OGmandyV

How much time did you take off after surgery?

Recommended Posts

How much time did you take off after surgery?

I have FMLA so that I can take up to six weeks and that's what I submitted for. Am I being too ambitious? My friend said she took off 4 weeks because she wanted to be finished with the pureed stage before returning to work. I figured why not take the as much as I wanted!

Thoughts?

Share this post


Link to post
Share on other sites

I had to take 6 weeks off because my employer has a 70 lb lifting requirement.

In honesty, I felt I could have gone back earlier but without my surgeon signing me off, that wasn't possible.

Share this post


Link to post
Share on other sites

I'm three weeks out today and if I have no digestive problems this weekend I'll go back to work (part time) next week. Feeling stronger the last several days.

Share this post


Link to post
Share on other sites

I work at an office job (no lifting) and was back at work part time six days after my gastric bypass.  I was back at work full time about a week later.  I had no post-surgery complications and almost no pain once I left the hospital.

Share this post


Link to post
Share on other sites

I went in at 6 days to do paperwork.  I returned on my feet all day, no break on day 9..  I was supposed to be off 2 weeks..

Share this post


Link to post
Share on other sites

I'm a teacher. I took two weeks of work off, and that was butted up against a week of vacation for a total of 3 weeks. I was tired the first week but was fine. 2weeks for me would have been pushing it.

Share this post


Link to post
Share on other sites

I did my surgery during summer break. I worked in special education and believe I would not have kept up with the kiddos very easiely. For me, I had a lot of fatigue. Felt much like jet lag. 

But I noticed so many others on this forum back to work early on and did really well after just a few short weeks.  The pain eased up pretty rapidly, it was just the stamina for me.

I think your friend has a great idea to get the diet down pat. That is a bit of a learning curve. Plus, seems everyone at work can be pretty curious about what we eat and are fascinated by how little we eat. LOL

Best wishes on your upcoming surgery.

Share this post


Link to post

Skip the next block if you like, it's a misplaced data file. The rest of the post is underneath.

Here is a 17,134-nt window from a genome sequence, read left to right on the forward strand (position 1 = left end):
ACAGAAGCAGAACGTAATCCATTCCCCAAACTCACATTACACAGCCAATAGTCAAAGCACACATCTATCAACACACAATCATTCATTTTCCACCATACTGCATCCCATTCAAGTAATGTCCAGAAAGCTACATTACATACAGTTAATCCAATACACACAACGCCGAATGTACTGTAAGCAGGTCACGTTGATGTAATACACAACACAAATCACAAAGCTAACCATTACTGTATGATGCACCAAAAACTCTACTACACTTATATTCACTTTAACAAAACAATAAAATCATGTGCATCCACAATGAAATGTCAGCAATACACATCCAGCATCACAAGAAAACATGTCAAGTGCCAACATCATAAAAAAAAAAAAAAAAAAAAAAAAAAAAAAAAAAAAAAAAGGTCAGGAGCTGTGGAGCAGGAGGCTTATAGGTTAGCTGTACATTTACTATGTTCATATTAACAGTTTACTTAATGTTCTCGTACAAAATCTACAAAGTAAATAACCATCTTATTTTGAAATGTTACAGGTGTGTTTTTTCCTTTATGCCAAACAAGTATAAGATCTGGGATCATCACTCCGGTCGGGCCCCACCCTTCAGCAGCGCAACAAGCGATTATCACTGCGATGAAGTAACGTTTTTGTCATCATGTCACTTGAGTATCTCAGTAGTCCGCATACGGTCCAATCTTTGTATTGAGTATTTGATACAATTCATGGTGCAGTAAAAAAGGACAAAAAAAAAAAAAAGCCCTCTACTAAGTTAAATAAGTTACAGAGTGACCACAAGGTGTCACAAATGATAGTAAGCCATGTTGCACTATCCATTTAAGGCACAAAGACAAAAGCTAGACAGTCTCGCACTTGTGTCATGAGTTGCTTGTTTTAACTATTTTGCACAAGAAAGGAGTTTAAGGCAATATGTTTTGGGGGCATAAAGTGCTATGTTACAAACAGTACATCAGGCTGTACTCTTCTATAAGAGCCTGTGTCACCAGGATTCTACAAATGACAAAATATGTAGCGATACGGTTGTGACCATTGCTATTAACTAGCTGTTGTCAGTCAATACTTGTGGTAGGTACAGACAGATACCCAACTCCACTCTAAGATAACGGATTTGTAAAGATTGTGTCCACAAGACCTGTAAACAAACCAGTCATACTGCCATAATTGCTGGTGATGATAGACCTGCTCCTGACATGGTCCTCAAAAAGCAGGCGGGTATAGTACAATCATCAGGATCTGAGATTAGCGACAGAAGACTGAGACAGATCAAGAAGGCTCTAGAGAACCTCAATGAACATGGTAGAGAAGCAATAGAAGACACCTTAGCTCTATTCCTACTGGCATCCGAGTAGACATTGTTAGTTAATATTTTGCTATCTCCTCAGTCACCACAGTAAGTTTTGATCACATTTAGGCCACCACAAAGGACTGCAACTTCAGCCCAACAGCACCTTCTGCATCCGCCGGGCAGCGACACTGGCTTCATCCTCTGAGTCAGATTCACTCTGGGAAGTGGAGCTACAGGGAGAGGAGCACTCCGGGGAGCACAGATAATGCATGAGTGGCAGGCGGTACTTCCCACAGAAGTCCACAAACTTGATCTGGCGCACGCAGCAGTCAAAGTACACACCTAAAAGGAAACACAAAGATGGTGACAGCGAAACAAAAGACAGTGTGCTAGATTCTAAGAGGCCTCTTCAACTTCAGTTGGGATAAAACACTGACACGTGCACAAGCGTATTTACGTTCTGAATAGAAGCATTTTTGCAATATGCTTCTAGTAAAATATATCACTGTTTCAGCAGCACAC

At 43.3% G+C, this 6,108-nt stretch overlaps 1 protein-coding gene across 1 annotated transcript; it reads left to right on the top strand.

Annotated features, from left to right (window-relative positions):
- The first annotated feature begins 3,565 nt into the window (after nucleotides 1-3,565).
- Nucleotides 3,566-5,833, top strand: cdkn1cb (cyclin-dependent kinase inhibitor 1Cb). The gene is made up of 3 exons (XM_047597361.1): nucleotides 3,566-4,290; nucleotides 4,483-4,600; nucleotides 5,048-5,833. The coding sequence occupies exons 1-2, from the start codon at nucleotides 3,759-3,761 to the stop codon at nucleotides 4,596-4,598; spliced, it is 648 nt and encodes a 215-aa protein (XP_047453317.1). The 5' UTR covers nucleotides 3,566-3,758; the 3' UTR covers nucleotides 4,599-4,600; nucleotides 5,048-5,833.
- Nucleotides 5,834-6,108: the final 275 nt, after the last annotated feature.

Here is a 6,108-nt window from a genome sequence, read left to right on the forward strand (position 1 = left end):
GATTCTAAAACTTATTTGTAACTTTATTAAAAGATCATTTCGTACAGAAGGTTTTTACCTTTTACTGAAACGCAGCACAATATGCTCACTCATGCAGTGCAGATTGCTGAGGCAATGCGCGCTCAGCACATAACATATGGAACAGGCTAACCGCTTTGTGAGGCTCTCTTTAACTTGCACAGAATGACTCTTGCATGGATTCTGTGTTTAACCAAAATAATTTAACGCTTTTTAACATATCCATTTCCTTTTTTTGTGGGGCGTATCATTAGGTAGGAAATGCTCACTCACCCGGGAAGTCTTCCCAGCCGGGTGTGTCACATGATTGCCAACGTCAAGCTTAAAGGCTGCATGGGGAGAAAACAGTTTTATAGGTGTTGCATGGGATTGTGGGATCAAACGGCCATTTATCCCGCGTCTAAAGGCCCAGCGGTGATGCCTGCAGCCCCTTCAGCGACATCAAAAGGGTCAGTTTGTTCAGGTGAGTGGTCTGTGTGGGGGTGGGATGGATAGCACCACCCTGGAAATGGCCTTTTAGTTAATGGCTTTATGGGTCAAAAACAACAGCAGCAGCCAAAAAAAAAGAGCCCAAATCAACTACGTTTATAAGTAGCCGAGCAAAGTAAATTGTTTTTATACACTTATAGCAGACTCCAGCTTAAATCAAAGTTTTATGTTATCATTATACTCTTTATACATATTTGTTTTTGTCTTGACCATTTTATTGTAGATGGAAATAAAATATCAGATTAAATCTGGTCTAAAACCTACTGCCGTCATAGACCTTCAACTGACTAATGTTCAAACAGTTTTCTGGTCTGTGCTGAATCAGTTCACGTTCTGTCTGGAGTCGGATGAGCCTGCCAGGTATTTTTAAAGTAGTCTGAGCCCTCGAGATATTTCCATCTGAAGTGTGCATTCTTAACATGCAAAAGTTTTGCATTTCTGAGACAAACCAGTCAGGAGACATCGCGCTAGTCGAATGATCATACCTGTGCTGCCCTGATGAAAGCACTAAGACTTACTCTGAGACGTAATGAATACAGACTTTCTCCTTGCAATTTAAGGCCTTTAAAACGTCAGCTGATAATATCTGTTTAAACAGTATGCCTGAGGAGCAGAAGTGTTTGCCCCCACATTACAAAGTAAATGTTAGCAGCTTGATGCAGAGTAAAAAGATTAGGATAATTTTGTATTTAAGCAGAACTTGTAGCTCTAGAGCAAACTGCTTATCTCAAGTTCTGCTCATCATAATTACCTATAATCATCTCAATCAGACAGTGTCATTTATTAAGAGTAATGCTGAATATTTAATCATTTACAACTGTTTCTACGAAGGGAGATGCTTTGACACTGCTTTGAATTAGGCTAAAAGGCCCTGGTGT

Share on other sites

What type of job do you have? I had my surgery on a Wednesday and back to work on the following Monday. I have a desk job and was able to go on about my day pretty easily besides being tired at the end.

Share this post


Link to post
Share on other sites

I had gastric bypass and was back to work full time in one week.  No complications, and I never felt uncomfortable at work.   I was just very tired for the first few weeks.  Other than that I felt great.

Share this post


Link to post
Share on other sites

I was out for almost two weeks and then went back for 1/2 days for 2 - 3 days. I was back full time in less than 3 weeks. If you have stuff you want to do then take the time. But I think you'll be ready for work sooner than you think. 

Share this post


Link to post
Share on other sites

need to discuss with your surgeon. I was going back to work In 2 weeks till he told me I would be out for 4 weeks. he told me then we

can discuss when I would return to work. he told me the reason was I might lift or do something without thinking. he is the person that

controls the paper work, most company's will not let you return with out release. 

Share this post


Link to post
Share on other sites

OGmandyV, 

I think there are merits to thinking about your overall goals and how you can use the time away from work.

My employer also asked me to fill out FMLA paperwork. I "could" have physically gone back to work at 10 days, narrowly defined as how my surgery went. The final drivers for my surgery, however, were a really bad back, and hip (wear-and-tear osteoarthritis), issues that had become near disabling. So, with the blessing and approval of my docs, I took more time (4 weeks) and did both a lot of physical exercise (minimum an hour a day) and physical therapy - I never could have carved out 2-3 hours in a day for those before my surgery given my hectic work life.

Taking 4 weeks allowed me to personally prioritize my own needs, and set the stage for my employer to recognize the importance of my health. I created the personal habit, and social expectation, that I have to do an hour a day of exercise if not more. I'm now able to physically do much more than I could have if I had rushed back to work. Moreover, I had a gratifying amount of initial weight loss, in part (I think) because of my fanatical attention to exercise. My bosses and colleagues are now invested in my success to some extent because I engaged them in a rationale they understand (and which my docs agreed was reasonable). So, I've ended up with a bit more social support and affirmation of my absolute requirement that I will get my exercise/ physical therapy in every single day. Works tends to drown out everything these days.